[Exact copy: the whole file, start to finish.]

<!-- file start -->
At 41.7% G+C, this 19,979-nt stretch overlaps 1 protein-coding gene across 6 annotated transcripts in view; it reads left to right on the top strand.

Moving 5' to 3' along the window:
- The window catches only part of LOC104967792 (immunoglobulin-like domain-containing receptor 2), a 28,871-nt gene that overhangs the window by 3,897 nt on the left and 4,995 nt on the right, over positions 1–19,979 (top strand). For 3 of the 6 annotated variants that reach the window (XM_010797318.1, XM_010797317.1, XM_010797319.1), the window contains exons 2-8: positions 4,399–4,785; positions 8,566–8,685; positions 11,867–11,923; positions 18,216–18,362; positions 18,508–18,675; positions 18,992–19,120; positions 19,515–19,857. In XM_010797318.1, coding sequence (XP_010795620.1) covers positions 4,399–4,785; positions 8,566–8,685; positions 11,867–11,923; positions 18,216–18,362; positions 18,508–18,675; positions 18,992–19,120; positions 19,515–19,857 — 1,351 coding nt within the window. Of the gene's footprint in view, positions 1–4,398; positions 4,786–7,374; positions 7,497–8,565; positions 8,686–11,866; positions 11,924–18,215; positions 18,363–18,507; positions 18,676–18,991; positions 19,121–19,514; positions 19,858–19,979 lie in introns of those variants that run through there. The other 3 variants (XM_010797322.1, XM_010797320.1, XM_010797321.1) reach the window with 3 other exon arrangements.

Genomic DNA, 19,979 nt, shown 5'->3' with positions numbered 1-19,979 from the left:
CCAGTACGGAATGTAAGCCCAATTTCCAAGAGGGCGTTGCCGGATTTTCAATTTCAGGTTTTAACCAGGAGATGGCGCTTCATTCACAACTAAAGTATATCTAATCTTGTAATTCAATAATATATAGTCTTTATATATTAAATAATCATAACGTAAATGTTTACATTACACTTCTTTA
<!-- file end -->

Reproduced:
At 41.7% G+C, this 19,979-nt stretch overlaps 1 protein-coding gene across 6 annotated transcripts in view; it reads left to right on the top strand.

Moving 5' to 3' along the window:
- The window catches only part of LOC104967792 (immunoglobulin-like domain-containing receptor 2), a 28,871-nt gene that overhangs the window by 3,897 nt on the left and 4,995 nt on the right, over positions 1–19,979 (top strand). For 3 of the 6 annotated variants that reach the window (XM_010797318.1, XM_010797317.1, XM_010797319.1), the window contains exons 2-8: positions 4,399–4,785; positions 8,566–8,685; positions 11,867–11,923; positions 18,216–18,362; positions 18,508–18,675; positions 18,992–19,120; positions 19,515–19,857. In XM_010797318.1, coding sequence (XP_010795620.1) covers positions 4,399–4,785; positions 8,566–8,685; positions 11,867–11,923; positions 18,216–18,362; positions 18,508–18,675; positions 18,992–19,120; positions 19,515–19,857 — 1,351 coding nt within the window. Of the gene's footprint in view, positions 1–4,398; positions 4,786–7,374; positions 7,497–8,565; positions 8,686–11,866; positions 11,924–18,215; positions 18,363–18,507; positions 18,676–18,991; positions 19,121–19,514; positions 19,858–19,979 lie in introns of those variants that run through there. The other 3 variants (XM_010797322.1, XM_010797320.1, XM_010797321.1) reach the window with 3 other exon arrangements.

Genomic DNA, 19,979 nt, shown 5'->3' with positions numbered 1-19,979 from the left:
CCAGTACGGAATGTAAGCCCAATTTCCAAGAGGGCGTTGCCGGATTTTCAATTTCAGGTTTTAACCAGGAGATGGCGCTTCATTCACAACTAAAGTATATCTAATCTTGTAATTCAATAATATATAGTCTTTATATATTAAATAATCATAACGTAAATGTTTACATTACACTTCTTTA